Are the real powers of the 21st century nations, or corporations?

In “the case against Content ID,” I alluded to the rise of CorpoNations – boundaryless entities that span nations, hire global armies with next generation weapons of mass destruction (I’m actually developing a scripted concept around this theme, if anyone is interested in working on it with me, you know where to find me).

Today I read this in-depth breakdown of Facebook which is nothing new to anyone who understands the appeal of the Web and the effect of too much power and slippery slope called greed. In any case, I couldn’t help but think of the following parallels:

Amazon = China

A sprawling and rapidly growing beast with tentacles in everything we consume, a money-printing machine that is by no means perfect but too dominant and entrenched in our day-to-day to truly change. Impossible to envision a future where it’s role is smaller. This juggernaut will face as much internal strife as external ones. Covid will be to China/America what World War I & II was to UK/USA – it gave up the lead to the new Empire and never managed to reclaim that lost lustre.

Alphabet / Google = USA

Seemingly borne out of the most ideal of principles, ultimately a vehicle for consumerism which will veer into new areas but fundamentally stay true to its origins and never truly understand the full ramifications and externalities of its decisions. That said, this empire is not going anywhere, is built like a rock and its best days will always be ahead… regardless what spectre rear its ugly head. When an organization’s original motto is Do No Evil, it makes you wonder, why must that be stated so clearly? What kind of evil was thee planning?

Facebook = Russia

Vast empire run by mercurial leader who’ll never leave. Motherland facing growth challenges but managed to extend its influence in new domains (i.e. WhatsApp/Ukraine) due to watchdogs being asleep at the wheel. As walled garden, this entity speaks its own language and will walk to beat of its own drum. Admittedly, given my perch, I’m more of an expert on Google and specifically YouTube, but Facebook’s policies make no sense:

FB allows a rights holder to take down your video even if your video “may contact 0 seconds” of their IP. Okey dokey.

Microsoft = Germany

Gone through many iterations with a particularly checkered period where it had to be checked and contained. Today thanks to an unlikely leader, it strives to become a beacon of morality and integrity, while throughout maintaining its technological swagger.

Apple = Japan

What we consider best-in-class for the products it’s known for. A huge empire with financial engine that knew no parallel at peak of its power. Like others, has gone through multiple periods of prosperity and challenges, all involving leaders who pushed themselves far and flew too close to sun. Like other belligerents, this led to a series of surprising alliances, with some of those partnerships ending acrimoniously.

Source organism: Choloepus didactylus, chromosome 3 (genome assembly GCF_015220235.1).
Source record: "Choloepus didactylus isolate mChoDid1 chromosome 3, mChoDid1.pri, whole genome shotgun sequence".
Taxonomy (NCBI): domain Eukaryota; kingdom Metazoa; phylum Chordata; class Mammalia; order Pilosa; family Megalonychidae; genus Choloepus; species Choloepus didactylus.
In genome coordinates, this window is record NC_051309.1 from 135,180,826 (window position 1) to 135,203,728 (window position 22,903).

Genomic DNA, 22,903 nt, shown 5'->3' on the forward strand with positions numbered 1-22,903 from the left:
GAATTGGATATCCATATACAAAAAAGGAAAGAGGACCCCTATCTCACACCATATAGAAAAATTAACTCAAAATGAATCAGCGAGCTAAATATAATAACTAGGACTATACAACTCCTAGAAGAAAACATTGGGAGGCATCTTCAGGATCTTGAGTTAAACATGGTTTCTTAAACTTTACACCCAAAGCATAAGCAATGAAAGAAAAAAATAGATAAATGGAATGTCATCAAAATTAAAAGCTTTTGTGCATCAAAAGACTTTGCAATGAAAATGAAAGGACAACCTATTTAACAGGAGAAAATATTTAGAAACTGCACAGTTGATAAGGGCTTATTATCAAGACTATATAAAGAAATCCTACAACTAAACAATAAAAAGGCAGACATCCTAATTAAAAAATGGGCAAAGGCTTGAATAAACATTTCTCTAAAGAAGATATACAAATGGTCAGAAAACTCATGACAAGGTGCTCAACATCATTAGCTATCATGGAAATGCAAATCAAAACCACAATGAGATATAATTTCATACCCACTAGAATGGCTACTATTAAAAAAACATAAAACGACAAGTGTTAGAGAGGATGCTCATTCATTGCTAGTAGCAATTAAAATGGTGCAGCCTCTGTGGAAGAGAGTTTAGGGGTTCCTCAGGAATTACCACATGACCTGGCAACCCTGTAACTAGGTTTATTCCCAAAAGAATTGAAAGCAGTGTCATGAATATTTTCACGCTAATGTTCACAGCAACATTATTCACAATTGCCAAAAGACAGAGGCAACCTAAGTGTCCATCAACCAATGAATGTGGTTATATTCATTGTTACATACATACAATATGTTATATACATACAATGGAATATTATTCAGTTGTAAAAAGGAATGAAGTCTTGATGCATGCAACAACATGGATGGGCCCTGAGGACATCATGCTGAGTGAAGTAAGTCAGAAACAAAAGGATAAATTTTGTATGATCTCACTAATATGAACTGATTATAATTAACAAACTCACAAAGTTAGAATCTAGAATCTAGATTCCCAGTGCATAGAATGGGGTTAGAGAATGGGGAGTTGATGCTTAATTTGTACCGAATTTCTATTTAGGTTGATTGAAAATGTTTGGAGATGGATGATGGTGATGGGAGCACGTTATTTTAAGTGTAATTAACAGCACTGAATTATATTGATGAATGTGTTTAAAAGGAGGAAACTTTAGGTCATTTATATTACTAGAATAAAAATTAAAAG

Netflix = France 

A certain flair for both class and comfort, quality and reliability. Like walking into a fine bistro, you need not know what’s on the menu but are comforted either way, knowing you can immerse yourself in its rich and vast offerings and leave relaxed, informed and entertained. Like a nice bubbly you chill, the real deal has seen its share of imitators, but with few equals.

Disney = UK

An old empire that never goes away: when down, it can always be counted on to make an epic comeback and unequivocal statement. In a landscape of many ambitious princes who eye the throne, this gem boasts the true Crown Jewels and as such can never be ruled out.

Who did I miss? India as country, Tesla and Alibaba as firms? Who else?

In 2019, The big tech giants actually reduced their aggregate lobbying expenses in Washington but are actively shaping policy. Here’s the breakdown: 

  • Google: $11.8 million.
  • Facebook: $16.7 million.
  • Amazon: $16.1 million.
  • Apple: $7.4 million.

Interestingly, as these firms lobby within a given region – be it USA or EU – they are building far bigger footprints laterally, across the globe.

To be crystal clear, I think these businesses do a lot of good, but the real issues are the lack of alignment between stakeholders at these organizations and the mismatch between their lofty ambitions (thoughts and words) and what they actually do via their actions, deeds, words. I actually respect Netflix’s Reed Hastings for saying he’s in the business of entertaining, and not “bringing truth to power.” I wish Google just said “we want all the ad money” while Facebook admitted once and for all that it’s all a big extortion plot (“we know what websites you visit, which execs you are checking out, and so on).

Be honest people, it’s not very hard, and we won’t be let down when we find out the truth.